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Montana Grassland Birds - Where They Go in Winter

Some just go south. Others? It's complicated!

Some of the most extensive grasslands on the continent remain in Northeast Montana. In winter, these lands lie under windblown snow. But in summer, the grass is verdant and grassland birds abound. Birds such as the McCown's Longspur, the Lark Bunting, and the Willet, like this one. And where do these birds go in winter? McCown's Longspurs migrate to west Texas and northern Mexico. Lark Buntings range in winter over much of northern Mexico and the adjacent US. Willets, however, seek out truly different winter habitat. They breed in prairie wetlands, but spend the cold months along Pacific coastal shorelines from Washington State south all the way through Central America!

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Transcript: 

BirdNote®
Montana Grassland Birds – Where They Go in Winter
Written by Bob Sundstrom

This is BirdNote.

[Sounds of whistling wind]

Some of the most extensive grasslands on the continent remain in Northeast Montana. At this time of year, these lands lie under windblown snow.

But by early summer, the grass is verdant and grassland birds abound. Their sweet songs fill the warm air. Songs such as those of McCown’s Longspur [McCown’s Longspur song]; Lark Bunting [Lark Bunting song]; and the Willet [“Western” Willet song].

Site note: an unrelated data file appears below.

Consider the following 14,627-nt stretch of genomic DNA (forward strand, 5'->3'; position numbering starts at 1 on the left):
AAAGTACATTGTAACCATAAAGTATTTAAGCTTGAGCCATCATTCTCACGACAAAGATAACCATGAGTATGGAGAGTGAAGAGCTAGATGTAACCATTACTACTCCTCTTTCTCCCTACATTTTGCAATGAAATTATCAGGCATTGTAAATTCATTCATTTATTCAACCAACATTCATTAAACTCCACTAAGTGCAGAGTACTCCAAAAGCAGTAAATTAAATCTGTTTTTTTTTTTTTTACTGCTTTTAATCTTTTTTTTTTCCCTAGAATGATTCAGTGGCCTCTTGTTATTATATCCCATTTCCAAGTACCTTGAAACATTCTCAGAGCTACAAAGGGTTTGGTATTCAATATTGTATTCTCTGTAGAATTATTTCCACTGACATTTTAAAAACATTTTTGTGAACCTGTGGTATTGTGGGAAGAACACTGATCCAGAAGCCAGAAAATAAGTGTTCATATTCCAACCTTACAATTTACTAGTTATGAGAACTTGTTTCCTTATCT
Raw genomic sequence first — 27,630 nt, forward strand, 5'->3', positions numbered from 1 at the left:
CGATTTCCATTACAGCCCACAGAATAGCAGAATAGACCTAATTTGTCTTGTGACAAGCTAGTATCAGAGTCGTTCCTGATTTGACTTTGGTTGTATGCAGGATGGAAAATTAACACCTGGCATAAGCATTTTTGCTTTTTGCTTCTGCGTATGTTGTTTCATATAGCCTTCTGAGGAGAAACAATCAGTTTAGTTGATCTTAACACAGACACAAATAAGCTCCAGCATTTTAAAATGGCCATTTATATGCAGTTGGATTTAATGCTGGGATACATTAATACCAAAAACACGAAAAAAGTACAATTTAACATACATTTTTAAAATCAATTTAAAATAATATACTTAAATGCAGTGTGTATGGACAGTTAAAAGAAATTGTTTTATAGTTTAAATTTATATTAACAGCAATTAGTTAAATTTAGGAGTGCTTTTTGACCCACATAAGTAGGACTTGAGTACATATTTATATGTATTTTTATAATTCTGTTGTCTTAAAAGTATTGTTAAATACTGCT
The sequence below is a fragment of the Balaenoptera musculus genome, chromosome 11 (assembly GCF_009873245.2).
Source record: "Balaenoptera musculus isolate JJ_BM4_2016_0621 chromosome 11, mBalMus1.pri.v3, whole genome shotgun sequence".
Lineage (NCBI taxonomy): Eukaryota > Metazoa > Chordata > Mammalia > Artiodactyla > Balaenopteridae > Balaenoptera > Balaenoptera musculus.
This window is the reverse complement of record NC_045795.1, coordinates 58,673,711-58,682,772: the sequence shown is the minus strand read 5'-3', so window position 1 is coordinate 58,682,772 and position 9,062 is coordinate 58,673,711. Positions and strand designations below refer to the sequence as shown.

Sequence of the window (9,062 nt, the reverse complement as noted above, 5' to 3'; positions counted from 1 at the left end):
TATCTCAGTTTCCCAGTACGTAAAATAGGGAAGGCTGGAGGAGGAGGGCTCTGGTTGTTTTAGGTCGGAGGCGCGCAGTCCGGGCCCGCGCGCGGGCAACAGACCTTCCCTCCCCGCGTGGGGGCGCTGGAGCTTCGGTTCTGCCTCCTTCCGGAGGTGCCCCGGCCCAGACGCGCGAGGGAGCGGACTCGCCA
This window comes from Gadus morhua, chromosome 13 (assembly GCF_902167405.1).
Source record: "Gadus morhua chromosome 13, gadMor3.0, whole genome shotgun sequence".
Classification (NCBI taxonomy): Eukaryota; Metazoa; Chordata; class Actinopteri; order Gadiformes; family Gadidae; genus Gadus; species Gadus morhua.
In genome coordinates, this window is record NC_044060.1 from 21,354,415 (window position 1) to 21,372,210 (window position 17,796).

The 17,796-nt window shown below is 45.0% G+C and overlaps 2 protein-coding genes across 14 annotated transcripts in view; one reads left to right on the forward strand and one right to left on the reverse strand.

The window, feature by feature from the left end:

Where do these exhilarating singers go in winter?

They’ve all gone south. The sparrow-like McCown’s Longspurs migrate to west Texas and northern Mexico, where you might flush a winter flock from a grazed pasture or plowed field. Lark Buntings, a stocky sort of sparrow, range in winter over much of northern Mexico and the adjacent U.S. They turn up everywhere from farm fields to desert cactus. [Calls of Lark Buntings as ambient]

Willets, however, seek out truly different winter habitat. Large sandpipers that breed in prairie wetlands, Willets spend the cold months along Pacific coastal shorelines from Washington State south all the way through Central America.  [Willet calls as ambient.]

For now, winter reigns over Montana’s grasslands. June may seem distant, but hearing the bird songs makes you know it’s worth the wait. [McCown’s Longspur song]
Today’s show brought to you by The Bobolink Foundation. For BirdNote, I’m Michael Stein.

###

Bird sounds provided by The Macaulay Library of Natural Sounds at the Cornell Lab of Ornithology, Ithaca, New York. McCown’s Longspur song [105290] by G.A. Keller; Lark Bunting song [105289] recorded by G.A. Keller; Lark Bunting call [169513] (used for ambient) recorded by T. Johnson; Willet song [133097] by G.A. Keller; Willet call [132983] by M. Andersen.
BirdNote’s theme music was composed and played by Nancy Rumbel and John Kessler.
Producer: John Kessler
Executive Producer: Chris Peterson
© 2015 Tune In to Nature.org     December 2013/2017   Narrator: Michael Stein
ID#             montana-01-2012-12-07    montana-01   

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